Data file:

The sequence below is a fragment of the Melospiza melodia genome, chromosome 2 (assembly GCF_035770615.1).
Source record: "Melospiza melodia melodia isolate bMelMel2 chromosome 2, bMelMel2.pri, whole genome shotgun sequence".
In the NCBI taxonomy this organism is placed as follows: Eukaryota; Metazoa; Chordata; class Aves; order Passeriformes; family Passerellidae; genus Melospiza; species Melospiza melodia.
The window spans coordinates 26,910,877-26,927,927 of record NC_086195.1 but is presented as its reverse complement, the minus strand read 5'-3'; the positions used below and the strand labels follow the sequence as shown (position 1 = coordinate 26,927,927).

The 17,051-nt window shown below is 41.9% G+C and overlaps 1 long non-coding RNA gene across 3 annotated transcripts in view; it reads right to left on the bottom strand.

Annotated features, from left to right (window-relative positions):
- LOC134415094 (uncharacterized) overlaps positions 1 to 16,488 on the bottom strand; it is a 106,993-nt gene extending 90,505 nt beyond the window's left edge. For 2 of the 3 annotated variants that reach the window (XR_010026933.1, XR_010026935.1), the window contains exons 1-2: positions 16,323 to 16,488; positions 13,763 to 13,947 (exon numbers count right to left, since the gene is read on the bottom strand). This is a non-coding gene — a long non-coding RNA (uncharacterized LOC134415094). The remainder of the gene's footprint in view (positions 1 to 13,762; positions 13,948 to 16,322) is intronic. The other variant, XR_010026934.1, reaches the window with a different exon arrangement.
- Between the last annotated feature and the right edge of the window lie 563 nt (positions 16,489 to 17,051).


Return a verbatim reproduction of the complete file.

The sequence below is a fragment of the Melospiza melodia genome, chromosome 2 (assembly GCF_035770615.1).
Source record: "Melospiza melodia melodia isolate bMelMel2 chromosome 2, bMelMel2.pri, whole genome shotgun sequence".
In the NCBI taxonomy this organism is placed as follows: Eukaryota; Metazoa; Chordata; class Aves; order Passeriformes; family Passerellidae; genus Melospiza; species Melospiza melodia.
The window spans coordinates 26,910,877-26,927,927 of record NC_086195.1 but is presented as its reverse complement, the minus strand read 5'-3'; the positions used below and the strand labels follow the sequence as shown (position 1 = coordinate 26,927,927).

The 17,051-nt window shown below is 41.9% G+C and overlaps 1 long non-coding RNA gene across 3 annotated transcripts in view; it reads right to left on the bottom strand.

Annotated features, from left to right (window-relative positions):
- LOC134415094 (uncharacterized) overlaps positions 1 to 16,488 on the bottom strand; it is a 106,993-nt gene extending 90,505 nt beyond the window's left edge. For 2 of the 3 annotated variants that reach the window (XR_010026933.1, XR_010026935.1), the window contains exons 1-2: positions 16,323 to 16,488; positions 13,763 to 13,947 (exon numbers count right to left, since the gene is read on the bottom strand). This is a non-coding gene — a long non-coding RNA (uncharacterized LOC134415094). The remainder of the gene's footprint in view (positions 1 to 13,762; positions 13,948 to 16,322) is intronic. The other variant, XR_010026934.1, reaches the window with a different exon arrangement.
- Between the last annotated feature and the right edge of the window lie 563 nt (positions 16,489 to 17,051).